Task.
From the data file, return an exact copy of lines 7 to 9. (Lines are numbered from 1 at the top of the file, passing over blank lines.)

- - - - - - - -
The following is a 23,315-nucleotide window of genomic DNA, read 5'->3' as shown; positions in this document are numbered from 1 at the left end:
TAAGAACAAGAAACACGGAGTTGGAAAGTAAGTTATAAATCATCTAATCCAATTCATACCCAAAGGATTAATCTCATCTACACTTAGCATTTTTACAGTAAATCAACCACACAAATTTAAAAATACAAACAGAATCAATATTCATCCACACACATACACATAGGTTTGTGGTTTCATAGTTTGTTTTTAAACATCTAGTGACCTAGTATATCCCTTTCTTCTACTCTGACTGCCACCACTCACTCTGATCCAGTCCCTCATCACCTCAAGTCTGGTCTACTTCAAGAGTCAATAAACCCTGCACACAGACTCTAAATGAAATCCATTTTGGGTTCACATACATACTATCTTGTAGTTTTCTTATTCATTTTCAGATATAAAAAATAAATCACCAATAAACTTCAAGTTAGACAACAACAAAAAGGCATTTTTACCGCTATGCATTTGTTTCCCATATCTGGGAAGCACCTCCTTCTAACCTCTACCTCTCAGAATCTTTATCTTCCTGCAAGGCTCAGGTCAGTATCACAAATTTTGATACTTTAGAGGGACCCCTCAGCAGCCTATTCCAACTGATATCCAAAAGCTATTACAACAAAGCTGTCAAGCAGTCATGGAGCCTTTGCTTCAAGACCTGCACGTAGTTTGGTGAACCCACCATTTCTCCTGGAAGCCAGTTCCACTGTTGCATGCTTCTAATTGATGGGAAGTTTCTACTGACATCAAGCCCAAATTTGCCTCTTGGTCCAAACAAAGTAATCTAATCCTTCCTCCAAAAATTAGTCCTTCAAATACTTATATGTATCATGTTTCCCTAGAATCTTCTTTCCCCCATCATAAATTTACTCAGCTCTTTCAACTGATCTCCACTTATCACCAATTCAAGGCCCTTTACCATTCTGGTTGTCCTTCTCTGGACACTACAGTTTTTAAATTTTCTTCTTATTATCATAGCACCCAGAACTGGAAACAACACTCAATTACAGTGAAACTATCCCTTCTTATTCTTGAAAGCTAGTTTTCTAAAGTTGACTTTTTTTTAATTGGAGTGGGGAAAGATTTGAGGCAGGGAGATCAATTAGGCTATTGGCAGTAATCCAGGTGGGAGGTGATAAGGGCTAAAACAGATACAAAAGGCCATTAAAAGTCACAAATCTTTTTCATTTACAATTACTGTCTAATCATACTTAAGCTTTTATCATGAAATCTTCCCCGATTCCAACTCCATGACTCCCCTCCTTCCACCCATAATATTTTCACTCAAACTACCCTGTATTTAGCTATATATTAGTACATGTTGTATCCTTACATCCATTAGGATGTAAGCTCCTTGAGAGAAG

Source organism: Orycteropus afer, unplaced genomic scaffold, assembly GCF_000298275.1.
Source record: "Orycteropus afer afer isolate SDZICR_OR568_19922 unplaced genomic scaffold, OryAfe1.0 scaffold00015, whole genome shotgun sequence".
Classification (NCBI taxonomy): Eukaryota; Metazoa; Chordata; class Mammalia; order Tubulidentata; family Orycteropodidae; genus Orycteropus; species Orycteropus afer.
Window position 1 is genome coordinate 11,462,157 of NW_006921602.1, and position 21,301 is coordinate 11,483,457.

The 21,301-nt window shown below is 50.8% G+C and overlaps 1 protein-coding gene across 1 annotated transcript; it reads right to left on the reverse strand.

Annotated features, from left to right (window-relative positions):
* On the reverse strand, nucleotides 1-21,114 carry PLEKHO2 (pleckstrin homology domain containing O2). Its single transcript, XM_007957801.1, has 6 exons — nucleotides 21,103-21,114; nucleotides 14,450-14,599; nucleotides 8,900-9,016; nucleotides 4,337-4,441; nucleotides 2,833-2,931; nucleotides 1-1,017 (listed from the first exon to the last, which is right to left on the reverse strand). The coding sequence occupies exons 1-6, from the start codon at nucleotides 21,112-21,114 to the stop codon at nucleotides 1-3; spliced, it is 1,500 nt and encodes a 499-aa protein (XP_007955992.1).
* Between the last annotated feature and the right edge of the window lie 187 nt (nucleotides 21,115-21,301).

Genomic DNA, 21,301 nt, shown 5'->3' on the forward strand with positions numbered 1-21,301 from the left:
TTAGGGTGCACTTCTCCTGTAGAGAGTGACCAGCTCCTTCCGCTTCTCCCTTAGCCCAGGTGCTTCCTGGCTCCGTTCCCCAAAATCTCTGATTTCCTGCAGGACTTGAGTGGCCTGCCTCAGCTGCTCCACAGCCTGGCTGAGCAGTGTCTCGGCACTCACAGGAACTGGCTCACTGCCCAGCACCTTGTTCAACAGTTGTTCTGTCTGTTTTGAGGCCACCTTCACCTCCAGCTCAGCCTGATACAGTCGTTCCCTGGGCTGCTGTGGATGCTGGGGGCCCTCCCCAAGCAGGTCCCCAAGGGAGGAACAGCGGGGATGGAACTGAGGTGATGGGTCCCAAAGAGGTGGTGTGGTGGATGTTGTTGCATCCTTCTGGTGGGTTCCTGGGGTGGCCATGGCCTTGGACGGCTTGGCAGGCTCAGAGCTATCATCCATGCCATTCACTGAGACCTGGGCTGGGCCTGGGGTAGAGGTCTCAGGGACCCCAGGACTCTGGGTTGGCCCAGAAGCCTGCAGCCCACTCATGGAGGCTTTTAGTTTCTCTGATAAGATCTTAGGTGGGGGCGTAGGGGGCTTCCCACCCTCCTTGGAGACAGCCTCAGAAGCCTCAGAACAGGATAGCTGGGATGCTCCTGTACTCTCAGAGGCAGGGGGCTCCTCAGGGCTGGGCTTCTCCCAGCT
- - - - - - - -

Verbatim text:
The 21,301-nt window shown below is 50.8% G+C and overlaps 1 protein-coding gene across 1 annotated transcript; it reads right to left on the reverse strand.

Annotated features, from left to right (window-relative positions):
* On the reverse strand, nucleotides 1-21,114 carry PLEKHO2 (pleckstrin homology domain containing O2). Its single transcript, XM_007957801.1, has 6 exons — nucleotides 21,103-21,114; nucleotides 14,450-14,599; nucleotides 8,900-9,016; nucleotides 4,337-4,441; nucleotides 2,833-2,931; nucleotides 1-1,017 (listed from the first exon to the last, which is right to left on the reverse strand). The coding sequence occupies exons 1-6, from the start codon at nucleotides 21,112-21,114 to the stop codon at nucleotides 1-3; spliced, it is 1,500 nt and encodes a 499-aa protein (XP_007955992.1).